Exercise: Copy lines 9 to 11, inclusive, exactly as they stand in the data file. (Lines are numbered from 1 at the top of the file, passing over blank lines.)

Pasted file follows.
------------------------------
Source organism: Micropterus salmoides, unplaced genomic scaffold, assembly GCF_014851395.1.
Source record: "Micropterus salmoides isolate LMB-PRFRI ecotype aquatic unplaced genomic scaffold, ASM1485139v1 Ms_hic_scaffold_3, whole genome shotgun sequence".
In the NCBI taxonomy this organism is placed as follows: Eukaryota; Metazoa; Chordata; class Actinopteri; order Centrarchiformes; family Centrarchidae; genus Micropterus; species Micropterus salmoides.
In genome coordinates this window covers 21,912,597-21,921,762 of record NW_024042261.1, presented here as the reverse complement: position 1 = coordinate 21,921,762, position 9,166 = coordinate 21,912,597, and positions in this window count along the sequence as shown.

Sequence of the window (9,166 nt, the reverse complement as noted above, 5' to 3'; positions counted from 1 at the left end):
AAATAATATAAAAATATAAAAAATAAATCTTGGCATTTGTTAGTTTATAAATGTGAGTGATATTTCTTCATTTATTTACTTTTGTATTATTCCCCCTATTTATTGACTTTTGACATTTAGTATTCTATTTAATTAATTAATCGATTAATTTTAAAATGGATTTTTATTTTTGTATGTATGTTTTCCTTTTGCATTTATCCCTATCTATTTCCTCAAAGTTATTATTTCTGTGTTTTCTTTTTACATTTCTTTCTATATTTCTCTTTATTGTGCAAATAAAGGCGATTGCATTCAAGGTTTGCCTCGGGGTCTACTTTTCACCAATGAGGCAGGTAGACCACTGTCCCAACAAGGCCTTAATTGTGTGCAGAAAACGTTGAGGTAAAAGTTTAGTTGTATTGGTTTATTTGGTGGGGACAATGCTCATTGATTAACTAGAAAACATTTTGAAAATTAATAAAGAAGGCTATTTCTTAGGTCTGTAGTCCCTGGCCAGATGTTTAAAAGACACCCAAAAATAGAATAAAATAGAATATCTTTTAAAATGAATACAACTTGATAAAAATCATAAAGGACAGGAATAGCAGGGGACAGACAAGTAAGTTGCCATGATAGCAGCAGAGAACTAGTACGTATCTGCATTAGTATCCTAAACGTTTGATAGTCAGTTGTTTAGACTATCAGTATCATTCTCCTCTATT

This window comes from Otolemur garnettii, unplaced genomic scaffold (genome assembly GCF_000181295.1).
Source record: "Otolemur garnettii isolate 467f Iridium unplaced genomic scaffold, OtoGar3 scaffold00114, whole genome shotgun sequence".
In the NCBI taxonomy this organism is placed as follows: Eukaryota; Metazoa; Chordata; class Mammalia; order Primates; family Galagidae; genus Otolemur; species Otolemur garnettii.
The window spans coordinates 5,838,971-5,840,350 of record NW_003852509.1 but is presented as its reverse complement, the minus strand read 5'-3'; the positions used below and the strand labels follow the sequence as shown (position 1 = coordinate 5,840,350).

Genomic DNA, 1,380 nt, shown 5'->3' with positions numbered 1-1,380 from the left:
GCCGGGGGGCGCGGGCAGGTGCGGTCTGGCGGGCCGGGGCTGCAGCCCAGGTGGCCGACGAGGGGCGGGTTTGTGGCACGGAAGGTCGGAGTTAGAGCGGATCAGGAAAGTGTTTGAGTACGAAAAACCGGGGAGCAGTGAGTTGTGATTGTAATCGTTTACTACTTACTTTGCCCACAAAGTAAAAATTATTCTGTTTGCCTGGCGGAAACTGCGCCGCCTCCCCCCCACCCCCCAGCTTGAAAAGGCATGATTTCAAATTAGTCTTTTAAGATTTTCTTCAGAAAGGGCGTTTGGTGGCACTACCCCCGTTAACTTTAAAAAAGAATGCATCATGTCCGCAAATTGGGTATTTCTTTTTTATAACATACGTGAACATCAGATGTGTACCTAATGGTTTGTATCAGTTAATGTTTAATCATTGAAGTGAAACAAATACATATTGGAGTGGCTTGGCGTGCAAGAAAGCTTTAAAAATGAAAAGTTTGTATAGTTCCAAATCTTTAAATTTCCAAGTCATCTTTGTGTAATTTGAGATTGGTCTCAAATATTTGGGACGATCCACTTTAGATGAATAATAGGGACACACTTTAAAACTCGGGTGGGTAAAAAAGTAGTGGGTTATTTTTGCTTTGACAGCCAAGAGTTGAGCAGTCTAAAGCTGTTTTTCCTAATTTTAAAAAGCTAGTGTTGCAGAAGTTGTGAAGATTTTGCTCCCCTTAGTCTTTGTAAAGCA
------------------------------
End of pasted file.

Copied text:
In the NCBI taxonomy this organism is placed as follows: Eukaryota; Metazoa; Chordata; class Mammalia; order Primates; family Galagidae; genus Otolemur; species Otolemur garnettii.
The window spans coordinates 5,838,971-5,840,350 of record NW_003852509.1 but is presented as its reverse complement, the minus strand read 5'-3'; the positions used below and the strand labels follow the sequence as shown (position 1 = coordinate 5,840,350).

Genomic DNA, 1,380 nt, shown 5'->3' with positions numbered 1-1,380 from the left: